Moving Customers to Tiers

By: Tim Young

A few months ago, U.S. cable giant Comcast announced that it would suspend the 250GB-a-month data cap it had in place for its residential customers, and would instead experiment with other ways of dealing with excessive data use. Specifically, the MSO announced that it will be trying out various forms of tiered data service, under which the floor would be raised for all consumers (300GB instead of 250), and additional service tiers or usage charges would be added on top of that threshold.

This is the latest step in Comcast’s bandwidth pricing vision-quest. The cableco instituted the 250GB cap back in 2008 after its much-publicized run-in with regulators over charges of bandwidth throttling. However, in a display of how much user behavior has changed in the few years since that cap was put into place, it’s worth noting that back then even detractors of the cap called the allowance, “relatively high”.  Now 300GB is the bottom floor, with soaring usage potential beyond that. Granted, most residential users never came close to hitting that 250GB mark, and certainly aren’t likely to top 300GB, but the level of bandwidth-sucking, over-the-top content that has become commonplace in the time since makes it clear that data capacity is still a major issue for service providers.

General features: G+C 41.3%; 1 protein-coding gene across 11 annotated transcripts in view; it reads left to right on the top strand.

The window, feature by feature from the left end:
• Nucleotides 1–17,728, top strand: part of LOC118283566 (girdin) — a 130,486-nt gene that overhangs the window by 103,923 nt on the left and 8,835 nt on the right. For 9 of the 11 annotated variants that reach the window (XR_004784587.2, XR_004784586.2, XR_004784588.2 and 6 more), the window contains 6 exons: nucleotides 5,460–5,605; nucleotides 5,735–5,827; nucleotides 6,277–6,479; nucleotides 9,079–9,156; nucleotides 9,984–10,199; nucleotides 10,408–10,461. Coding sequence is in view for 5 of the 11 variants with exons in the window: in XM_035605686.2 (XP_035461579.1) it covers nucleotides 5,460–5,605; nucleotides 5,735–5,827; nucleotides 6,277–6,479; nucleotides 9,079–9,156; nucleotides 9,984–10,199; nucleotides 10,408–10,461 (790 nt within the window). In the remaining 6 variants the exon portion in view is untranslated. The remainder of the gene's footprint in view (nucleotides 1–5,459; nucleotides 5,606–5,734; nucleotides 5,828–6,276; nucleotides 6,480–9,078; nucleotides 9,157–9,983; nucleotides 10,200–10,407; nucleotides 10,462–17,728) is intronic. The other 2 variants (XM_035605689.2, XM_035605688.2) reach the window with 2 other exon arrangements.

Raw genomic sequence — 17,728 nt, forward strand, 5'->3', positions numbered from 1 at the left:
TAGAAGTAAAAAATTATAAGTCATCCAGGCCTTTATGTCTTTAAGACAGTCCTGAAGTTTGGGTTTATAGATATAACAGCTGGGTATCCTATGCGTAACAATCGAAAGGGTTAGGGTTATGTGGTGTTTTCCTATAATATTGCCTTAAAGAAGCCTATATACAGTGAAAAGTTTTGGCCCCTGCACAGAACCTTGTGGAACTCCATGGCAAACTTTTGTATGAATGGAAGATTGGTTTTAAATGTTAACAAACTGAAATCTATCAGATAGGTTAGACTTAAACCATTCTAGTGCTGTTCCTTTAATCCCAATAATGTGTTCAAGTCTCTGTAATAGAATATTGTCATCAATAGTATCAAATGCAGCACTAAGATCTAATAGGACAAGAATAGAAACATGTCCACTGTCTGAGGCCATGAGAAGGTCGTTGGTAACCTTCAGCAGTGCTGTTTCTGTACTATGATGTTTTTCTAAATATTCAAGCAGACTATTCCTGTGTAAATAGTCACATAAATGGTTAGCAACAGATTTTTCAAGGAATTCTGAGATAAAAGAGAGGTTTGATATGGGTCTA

In fact, it’s worse than that. It’s not that some users are in danger of exceeding that bandwidth cap. It’s that lots of users might be in danger of heading that way. “It’s video, video, video,” said Jonathon Gordon, director of marketing for Allot Communications, a bandwidth management vendor. “Video is skyrocketing. Fixed or mobile, it’s the same issues.” Cisco predicts that internet video consumption will more than quadruple by 2016, at which point more than 1.2 million minutes worth of video will be coursing through the internet every second.  

This glut of video traffic has not been entirely unforeseen, but it isn’t the climate in which Comcast instituted its bandwidth caps, necessarily. Back then, carriers were being bowled over by massive data spikes, but from a different, more localized, source. “Five years ago it would have been P2P, with a small percentage of users eating massive amount of bandwidth,” said Gordon.  “Now instead of 10 percent of your users using 80 percent of your bandwidth, you have 100 percent of your users using 500 percent of your bandwidth.”


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